"We've always focused on our live shows," Dickson says. "The live concert is putting the soul in the actual performance of the music itself."
Growing up, Dickson was inspired by his parents, who "forced" him into piano lessons when he was still quite young. At 10 or 11 years old, he was able to start playing guitar and drums, and by his sophomore year at Taft, he started writing music. He says he found at Taft a place that nurtured his creativity, and says Taft's music teacher T.J. Thompson was, and remains, "a huge inspiration."
"I did an independent study on jazz appreciation with T.J.," Dickson says, which led to Dickson performing at Morning Meetings and coffee houses and in the Jazz Band. Headmaster Willy MacMullen '78 was also a "huge supporter" of Dickson's musical aspirations, encouraging him to perform whenever possible.
After graduation from Taft, Dickson attended Edinburg University in Scotland, and there he met a guy who went to high school with the two musicians who became the core of Crystal Fighters, Sebastian Pringle and Gilbert Vierich. The three make up the foundation of Crystal Fighters, adding touring members when it's time to hit the road. Other members have come and gone, including Laura Stockley, whose grandfather was a Basque from Spain. As Stockley's grandfather aged, he began writing an opera that included the phrase "crystal fighters," which the band adopted as their name. Stockley also got the band members interested in Basque music, leading Dickson to learn to play the txalaparta, a historic Basque wooden percussion instrument.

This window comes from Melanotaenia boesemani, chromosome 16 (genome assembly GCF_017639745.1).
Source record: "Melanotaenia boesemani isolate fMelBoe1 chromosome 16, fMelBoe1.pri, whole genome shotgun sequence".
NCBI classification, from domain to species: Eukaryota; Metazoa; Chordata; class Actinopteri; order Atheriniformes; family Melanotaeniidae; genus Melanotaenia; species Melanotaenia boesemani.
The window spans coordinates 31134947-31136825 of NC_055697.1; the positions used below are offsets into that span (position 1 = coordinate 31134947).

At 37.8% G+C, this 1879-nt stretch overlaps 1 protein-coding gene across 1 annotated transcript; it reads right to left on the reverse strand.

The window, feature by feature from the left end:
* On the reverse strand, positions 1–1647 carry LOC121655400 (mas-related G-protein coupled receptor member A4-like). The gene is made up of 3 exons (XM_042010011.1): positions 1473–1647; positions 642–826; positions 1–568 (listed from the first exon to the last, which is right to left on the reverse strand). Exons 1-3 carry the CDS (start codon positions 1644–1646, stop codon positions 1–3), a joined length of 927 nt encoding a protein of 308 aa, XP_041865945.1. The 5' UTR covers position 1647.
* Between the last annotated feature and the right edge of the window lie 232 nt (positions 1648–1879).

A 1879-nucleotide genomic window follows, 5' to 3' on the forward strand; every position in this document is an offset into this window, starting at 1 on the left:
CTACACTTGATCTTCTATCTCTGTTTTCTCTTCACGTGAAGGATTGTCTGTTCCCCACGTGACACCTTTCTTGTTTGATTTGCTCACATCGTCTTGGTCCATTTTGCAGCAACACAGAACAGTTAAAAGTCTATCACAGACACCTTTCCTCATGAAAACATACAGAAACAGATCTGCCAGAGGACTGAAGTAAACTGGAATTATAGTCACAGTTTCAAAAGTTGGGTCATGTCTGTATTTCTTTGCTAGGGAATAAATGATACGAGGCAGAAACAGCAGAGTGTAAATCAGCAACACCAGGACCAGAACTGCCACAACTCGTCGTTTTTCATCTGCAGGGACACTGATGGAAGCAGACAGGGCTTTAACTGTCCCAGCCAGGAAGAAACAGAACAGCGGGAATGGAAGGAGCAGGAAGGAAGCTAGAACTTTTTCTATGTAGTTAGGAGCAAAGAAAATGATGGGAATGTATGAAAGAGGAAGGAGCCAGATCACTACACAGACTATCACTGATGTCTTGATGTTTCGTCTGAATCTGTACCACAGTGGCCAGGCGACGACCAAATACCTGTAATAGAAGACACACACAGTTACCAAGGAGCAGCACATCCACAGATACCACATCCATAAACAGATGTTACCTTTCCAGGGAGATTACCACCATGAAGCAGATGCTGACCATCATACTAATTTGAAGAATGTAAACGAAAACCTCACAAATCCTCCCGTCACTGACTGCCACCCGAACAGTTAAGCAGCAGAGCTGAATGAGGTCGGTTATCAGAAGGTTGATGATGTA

When the band isn't touring, its members return to their home bases, which for Dickson is in Far Rockaway in New York City.
"We all write the music, we all write the songs," he says. The band's third album, Everything Is My Family, was released in September, and after touring this past fall to promote it, Dickson wants to take some time to focus on his other musical love: producing. Dickson has been finding and developing new musical talent, along with fellow Tafties. He started Axis Mundi Records with Bill Toce '01; and Caroline Toce '05 also works with them, along with help from Alex Biederman '03.
"It's been really great to be able to put together a studio," Dickson says. "I always hope to be more behind the scenes in the music. It's just so inspiring. To have bands interested in my input is a real honor. And I love the idea of teaching eventually.
"Music has given me a lot and allowed me to achieve a certain type of lifestyle," Dickson adds. "I like to try to give back as much as possible now."
Freddy Gonzalez '05
"I'm too jazzy for hip-hop, too hip-hop for jazz."—Freddy Gonzalez '05
For a guy who has earned the nickname "Fuego," you'll expect a certain fieriness when he performs. And Freddy Gonzalez does not disappoint. His performances on the trombone are hot, spicy, and tinged with an intensity that Gonzalez himself acknowledges.
"I was in a band in the underground hip-hop scene and...I was playing these really angry solos," he says. "One of the band leaders started calling me Freddy Fuego, and it just sort of stuck."
Gonzalez comes from a musically talented family. "Everyone in my family plays an instrument," he says. "My dad plays sax, my uncle plays piano, another one sings—music was always sort of around the family. There'd be a jam circle, a lot of jam sessions. It was always around."